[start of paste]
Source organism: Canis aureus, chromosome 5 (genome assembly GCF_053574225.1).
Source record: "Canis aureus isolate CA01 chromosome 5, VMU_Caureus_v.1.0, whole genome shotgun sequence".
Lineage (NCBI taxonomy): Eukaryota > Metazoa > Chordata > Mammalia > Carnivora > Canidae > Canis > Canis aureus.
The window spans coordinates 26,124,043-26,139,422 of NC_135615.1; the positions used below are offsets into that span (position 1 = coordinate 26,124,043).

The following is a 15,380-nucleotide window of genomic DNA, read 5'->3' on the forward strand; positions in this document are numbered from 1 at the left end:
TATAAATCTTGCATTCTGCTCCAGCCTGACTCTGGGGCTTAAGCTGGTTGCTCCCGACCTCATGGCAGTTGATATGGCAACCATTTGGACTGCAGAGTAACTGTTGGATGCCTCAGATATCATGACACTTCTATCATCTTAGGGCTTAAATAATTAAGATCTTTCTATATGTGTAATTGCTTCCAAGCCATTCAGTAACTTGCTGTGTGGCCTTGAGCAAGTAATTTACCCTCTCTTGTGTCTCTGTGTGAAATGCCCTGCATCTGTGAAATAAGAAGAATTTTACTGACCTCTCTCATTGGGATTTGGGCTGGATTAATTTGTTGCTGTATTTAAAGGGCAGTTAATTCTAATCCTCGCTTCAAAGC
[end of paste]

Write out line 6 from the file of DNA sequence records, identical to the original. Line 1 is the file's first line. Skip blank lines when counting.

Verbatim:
TATAAATCTTGCATTCTGCTCCAGCCTGACTCTGGGGCTTAAGCTGGTTGCTCCCGACCTCATGGCAGTTGATATGGCAACCATTTGGACTGCAGAGTAACTGTTGGATGCCTCAGATATCATGACACTTCTATCATCTTAGGGCTTAAATAATTAAGATCTTTCTATATGTGTAATTGCTTCCAAGCCATTCAGTAACTTGCTGTGTGGCCTTGAGCAAGTAATTTACCCTCTCTTGTGTCTCTGTGTGAAATGCCCTGCATCTGTGAAATAAGAAGAATTTTACTGACCTCTCTCATTGGGATTTGGGCTGGATTAATTTGTTGCTGTATTTAAAGGGCAGTTAATTCTAATCCTCGCTTCAAAGC